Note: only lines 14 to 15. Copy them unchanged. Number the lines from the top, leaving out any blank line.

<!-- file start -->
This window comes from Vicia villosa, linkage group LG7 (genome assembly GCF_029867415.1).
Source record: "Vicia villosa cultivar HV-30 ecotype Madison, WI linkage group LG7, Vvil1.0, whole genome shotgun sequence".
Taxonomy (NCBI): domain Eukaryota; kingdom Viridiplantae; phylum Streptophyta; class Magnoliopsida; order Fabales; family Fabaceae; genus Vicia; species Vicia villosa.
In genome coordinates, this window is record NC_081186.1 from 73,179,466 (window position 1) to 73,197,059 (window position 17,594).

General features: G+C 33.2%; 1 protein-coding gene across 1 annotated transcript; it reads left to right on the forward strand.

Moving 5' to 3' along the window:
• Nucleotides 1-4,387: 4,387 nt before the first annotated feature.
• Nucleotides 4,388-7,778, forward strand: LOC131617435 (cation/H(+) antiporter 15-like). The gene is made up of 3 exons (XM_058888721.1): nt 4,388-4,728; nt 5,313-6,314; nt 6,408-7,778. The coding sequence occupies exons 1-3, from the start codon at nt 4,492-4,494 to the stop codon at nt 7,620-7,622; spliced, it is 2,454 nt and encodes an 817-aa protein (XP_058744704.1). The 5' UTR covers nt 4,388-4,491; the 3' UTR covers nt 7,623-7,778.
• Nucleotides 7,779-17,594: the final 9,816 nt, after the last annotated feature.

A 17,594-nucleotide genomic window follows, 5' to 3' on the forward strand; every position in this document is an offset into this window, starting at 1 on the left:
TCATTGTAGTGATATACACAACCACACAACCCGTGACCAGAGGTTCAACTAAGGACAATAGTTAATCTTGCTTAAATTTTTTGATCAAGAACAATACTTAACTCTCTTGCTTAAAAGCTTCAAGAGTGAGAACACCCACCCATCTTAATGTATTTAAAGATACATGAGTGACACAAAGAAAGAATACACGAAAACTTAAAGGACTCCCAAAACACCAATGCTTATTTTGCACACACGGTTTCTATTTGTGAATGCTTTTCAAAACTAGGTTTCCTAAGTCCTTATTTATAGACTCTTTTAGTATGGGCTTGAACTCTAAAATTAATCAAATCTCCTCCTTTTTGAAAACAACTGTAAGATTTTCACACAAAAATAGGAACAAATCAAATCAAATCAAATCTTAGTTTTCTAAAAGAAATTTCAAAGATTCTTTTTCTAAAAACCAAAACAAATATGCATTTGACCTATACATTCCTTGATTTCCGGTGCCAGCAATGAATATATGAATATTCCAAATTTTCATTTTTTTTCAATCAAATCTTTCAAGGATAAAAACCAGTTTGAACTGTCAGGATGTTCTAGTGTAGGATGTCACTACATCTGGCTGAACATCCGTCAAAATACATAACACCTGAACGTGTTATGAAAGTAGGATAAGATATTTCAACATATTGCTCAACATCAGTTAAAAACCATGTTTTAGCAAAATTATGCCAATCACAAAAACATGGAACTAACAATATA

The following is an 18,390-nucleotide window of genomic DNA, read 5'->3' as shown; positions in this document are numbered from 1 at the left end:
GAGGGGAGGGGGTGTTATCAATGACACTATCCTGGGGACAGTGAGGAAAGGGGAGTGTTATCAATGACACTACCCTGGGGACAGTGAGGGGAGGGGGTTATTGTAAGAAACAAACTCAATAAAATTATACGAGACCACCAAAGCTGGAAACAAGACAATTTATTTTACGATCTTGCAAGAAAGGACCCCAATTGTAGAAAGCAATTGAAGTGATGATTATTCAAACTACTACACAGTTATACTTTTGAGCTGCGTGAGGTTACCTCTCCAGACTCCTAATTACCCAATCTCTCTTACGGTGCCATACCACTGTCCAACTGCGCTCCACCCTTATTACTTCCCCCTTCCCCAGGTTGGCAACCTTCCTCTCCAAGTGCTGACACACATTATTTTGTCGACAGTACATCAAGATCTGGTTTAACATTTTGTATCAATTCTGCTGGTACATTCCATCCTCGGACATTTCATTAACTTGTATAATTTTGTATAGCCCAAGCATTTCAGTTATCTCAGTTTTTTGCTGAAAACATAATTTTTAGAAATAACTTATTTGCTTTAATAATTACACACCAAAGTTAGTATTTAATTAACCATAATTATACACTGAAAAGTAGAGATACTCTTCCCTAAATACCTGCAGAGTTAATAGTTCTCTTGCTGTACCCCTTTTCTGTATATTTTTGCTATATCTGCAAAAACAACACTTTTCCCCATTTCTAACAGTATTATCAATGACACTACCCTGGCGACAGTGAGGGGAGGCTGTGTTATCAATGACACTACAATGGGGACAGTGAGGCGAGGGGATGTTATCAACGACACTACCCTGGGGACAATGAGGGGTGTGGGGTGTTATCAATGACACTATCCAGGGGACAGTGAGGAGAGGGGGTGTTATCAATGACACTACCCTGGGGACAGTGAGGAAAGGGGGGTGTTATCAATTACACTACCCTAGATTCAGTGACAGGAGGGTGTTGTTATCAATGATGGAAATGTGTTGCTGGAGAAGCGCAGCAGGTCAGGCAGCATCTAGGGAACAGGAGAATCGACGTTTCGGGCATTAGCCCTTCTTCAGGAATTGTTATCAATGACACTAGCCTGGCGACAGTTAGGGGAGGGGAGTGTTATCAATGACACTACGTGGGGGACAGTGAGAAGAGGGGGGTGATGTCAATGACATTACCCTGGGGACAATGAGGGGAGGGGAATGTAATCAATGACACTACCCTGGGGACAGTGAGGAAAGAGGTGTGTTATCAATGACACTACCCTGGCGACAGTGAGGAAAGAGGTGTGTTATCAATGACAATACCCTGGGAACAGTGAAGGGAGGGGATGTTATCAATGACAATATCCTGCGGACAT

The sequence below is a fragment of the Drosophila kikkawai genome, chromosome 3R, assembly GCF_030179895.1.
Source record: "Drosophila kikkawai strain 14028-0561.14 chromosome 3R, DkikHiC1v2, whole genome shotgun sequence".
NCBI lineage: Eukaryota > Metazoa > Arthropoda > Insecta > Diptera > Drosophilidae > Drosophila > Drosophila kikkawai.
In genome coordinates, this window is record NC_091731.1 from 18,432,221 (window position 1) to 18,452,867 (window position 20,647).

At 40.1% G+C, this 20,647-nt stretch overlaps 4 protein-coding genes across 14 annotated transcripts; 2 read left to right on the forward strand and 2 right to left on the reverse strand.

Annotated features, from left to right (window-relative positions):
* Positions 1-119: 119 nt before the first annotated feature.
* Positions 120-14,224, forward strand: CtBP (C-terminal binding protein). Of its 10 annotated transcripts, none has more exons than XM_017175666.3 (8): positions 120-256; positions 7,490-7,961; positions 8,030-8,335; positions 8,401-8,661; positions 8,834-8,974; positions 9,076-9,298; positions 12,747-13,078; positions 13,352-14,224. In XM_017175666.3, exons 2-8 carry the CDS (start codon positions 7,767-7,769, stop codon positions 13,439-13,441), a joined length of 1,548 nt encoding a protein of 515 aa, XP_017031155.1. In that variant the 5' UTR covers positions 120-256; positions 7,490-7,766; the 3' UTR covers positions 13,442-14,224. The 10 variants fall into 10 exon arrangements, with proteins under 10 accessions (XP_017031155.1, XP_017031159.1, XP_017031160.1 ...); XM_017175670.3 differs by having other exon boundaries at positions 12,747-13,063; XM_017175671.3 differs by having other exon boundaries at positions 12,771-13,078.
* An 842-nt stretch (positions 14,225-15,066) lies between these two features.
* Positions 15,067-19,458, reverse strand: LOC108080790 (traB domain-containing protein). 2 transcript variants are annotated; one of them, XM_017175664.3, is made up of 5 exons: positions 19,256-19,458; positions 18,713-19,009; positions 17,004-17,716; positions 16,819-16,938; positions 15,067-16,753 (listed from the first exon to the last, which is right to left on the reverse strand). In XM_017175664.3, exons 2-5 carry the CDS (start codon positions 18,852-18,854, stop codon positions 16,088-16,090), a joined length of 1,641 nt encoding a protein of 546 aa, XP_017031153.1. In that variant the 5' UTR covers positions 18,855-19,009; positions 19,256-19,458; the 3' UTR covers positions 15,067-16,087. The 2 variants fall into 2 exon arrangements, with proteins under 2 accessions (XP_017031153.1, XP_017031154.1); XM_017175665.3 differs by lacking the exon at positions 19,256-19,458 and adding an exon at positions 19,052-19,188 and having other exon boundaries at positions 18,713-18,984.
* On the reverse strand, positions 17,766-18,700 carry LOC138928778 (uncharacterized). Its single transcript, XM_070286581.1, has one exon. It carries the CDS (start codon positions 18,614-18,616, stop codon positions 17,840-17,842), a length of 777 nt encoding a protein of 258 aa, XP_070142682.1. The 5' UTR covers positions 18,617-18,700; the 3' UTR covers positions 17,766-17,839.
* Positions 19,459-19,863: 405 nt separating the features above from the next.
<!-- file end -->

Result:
The sequence below is a fragment of the Drosophila kikkawai genome, chromosome 3R, assembly GCF_030179895.1.
Source record: "Drosophila kikkawai strain 14028-0561.14 chromosome 3R, DkikHiC1v2, whole genome shotgun sequence".